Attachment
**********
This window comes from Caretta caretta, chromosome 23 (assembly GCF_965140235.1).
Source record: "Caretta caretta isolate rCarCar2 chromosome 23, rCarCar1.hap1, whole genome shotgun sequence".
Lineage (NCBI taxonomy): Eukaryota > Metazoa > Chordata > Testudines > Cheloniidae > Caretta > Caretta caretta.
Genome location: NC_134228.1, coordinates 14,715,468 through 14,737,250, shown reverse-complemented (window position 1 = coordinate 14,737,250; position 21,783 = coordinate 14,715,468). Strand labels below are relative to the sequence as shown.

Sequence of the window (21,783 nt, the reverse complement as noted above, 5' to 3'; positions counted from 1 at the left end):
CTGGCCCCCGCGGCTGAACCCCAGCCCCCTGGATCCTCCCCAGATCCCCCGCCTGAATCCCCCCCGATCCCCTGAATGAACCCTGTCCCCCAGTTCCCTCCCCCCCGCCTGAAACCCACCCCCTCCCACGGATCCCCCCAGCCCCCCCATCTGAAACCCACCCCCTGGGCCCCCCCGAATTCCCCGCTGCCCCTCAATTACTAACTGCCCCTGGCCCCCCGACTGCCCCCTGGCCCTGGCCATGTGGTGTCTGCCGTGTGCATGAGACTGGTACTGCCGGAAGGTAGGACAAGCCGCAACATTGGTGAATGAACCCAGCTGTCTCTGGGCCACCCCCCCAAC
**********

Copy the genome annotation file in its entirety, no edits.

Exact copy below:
This window comes from Caretta caretta, chromosome 23 (assembly GCF_965140235.1).
Source record: "Caretta caretta isolate rCarCar2 chromosome 23, rCarCar1.hap1, whole genome shotgun sequence".
Lineage (NCBI taxonomy): Eukaryota > Metazoa > Chordata > Testudines > Cheloniidae > Caretta > Caretta caretta.
Genome location: NC_134228.1, coordinates 14,715,468 through 14,737,250, shown reverse-complemented (window position 1 = coordinate 14,737,250; position 21,783 = coordinate 14,715,468). Strand labels below are relative to the sequence as shown.

Sequence of the window (21,783 nt, the reverse complement as noted above, 5' to 3'; positions counted from 1 at the left end):
CTGGCCCCCGCGGCTGAACCCCAGCCCCCTGGATCCTCCCCAGATCCCCCGCCTGAATCCCCCCCGATCCCCTGAATGAACCCTGTCCCCCAGTTCCCTCCCCCCCGCCTGAAACCCACCCCCTCCCACGGATCCCCCCAGCCCCCCCATCTGAAACCCACCCCCTGGGCCCCCCCGAATTCCCCGCTGCCCCTCAATTACTAACTGCCCCTGGCCCCCCGACTGCCCCCTGGCCCTGGCCATGTGGTGTCTGCCGTGTGCATGAGACTGGTACTGCCGGAAGGTAGGACAAGCCGCAACATTGGTGAATGAACCCAGCTGTCTCTGGGCCACCCCCCCAAC